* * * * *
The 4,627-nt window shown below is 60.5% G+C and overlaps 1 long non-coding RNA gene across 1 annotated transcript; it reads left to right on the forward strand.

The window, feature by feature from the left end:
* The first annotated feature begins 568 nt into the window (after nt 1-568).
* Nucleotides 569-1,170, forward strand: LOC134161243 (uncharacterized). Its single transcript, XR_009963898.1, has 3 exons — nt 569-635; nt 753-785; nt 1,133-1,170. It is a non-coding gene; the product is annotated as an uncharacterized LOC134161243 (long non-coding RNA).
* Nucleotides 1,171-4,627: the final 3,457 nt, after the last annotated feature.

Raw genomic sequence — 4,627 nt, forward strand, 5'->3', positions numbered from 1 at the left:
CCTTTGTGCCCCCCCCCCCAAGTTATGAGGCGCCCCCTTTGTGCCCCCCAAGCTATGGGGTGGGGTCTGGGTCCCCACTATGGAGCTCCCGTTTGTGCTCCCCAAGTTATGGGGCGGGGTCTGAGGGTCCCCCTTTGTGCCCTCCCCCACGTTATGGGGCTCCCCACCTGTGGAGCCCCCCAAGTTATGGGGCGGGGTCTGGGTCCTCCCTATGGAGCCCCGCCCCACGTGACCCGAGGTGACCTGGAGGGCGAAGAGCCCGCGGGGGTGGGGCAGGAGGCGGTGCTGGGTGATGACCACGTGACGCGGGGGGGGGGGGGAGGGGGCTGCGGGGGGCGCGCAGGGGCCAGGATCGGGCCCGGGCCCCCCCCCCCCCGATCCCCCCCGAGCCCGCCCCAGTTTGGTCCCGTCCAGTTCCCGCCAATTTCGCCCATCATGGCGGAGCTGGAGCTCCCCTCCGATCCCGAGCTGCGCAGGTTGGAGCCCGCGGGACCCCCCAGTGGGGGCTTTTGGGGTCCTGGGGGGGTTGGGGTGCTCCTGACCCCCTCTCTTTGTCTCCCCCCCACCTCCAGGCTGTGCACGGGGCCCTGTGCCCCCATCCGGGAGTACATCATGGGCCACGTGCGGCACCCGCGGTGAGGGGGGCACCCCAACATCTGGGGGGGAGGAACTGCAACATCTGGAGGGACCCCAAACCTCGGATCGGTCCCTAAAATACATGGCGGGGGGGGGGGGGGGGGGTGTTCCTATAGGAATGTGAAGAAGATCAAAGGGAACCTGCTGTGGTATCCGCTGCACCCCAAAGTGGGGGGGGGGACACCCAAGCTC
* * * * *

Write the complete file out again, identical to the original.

The 4,627-nt window shown below is 60.5% G+C and overlaps 1 long non-coding RNA gene across 1 annotated transcript; it reads left to right on the forward strand.

The window, feature by feature from the left end:
* The first annotated feature begins 568 nt into the window (after nt 1-568).
* Nucleotides 569-1,170, forward strand: LOC134161243 (uncharacterized). Its single transcript, XR_009963898.1, has 3 exons — nt 569-635; nt 753-785; nt 1,133-1,170. It is a non-coding gene; the product is annotated as an uncharacterized LOC134161243 (long non-coding RNA).
* Nucleotides 1,171-4,627: the final 3,457 nt, after the last annotated feature.

Raw genomic sequence — 4,627 nt, forward strand, 5'->3', positions numbered from 1 at the left:
CCTTTGTGCCCCCCCCCCCAAGTTATGAGGCGCCCCCTTTGTGCCCCCCAAGCTATGGGGTGGGGTCTGGGTCCCCACTATGGAGCTCCCGTTTGTGCTCCCCAAGTTATGGGGCGGGGTCTGAGGGTCCCCCTTTGTGCCCTCCCCCACGTTATGGGGCTCCCCACCTGTGGAGCCCCCCAAGTTATGGGGCGGGGTCTGGGTCCTCCCTATGGAGCCCCGCCCCACGTGACCCGAGGTGACCTGGAGGGCGAAGAGCCCGCGGGGGTGGGGCAGGAGGCGGTGCTGGGTGATGACCACGTGACGCGGGGGGGGGGGGGAGGGGGCTGCGGGGGGCGCGCAGGGGCCAGGATCGGGCCCGGGCCCCCCCCCCCCCGATCCCCCCCGAGCCCGCCCCAGTTTGGTCCCGTCCAGTTCCCGCCAATTTCGCCCATCATGGCGGAGCTGGAGCTCCCCTCCGATCCCGAGCTGCGCAGGTTGGAGCCCGCGGGACCCCCCAGTGGGGGCTTTTGGGGTCCTGGGGGGGTTGGGGTGCTCCTGACCCCCTCTCTTTGTCTCCCCCCCACCTCCAGGCTGTGCACGGGGCCCTGTGCCCCCATCCGGGAGTACATCATGGGCCACGTGCGGCACCCGCGGTGAGGGGGGCACCCCAACATCTGGGGGGGAGGAACTGCAACATCTGGAGGGACCCCAAACCTCGGATCGGTCCCTAAAATACATGGCGGGGGGGGGGGGGGGGGGTGTTCCTATAGGAATGTGAAGAAGATCAAAGGGAACCTGCTGTGGTATCCGCTGCACCCCAAAGTGGGGGGGGGGACACCCAAGCTC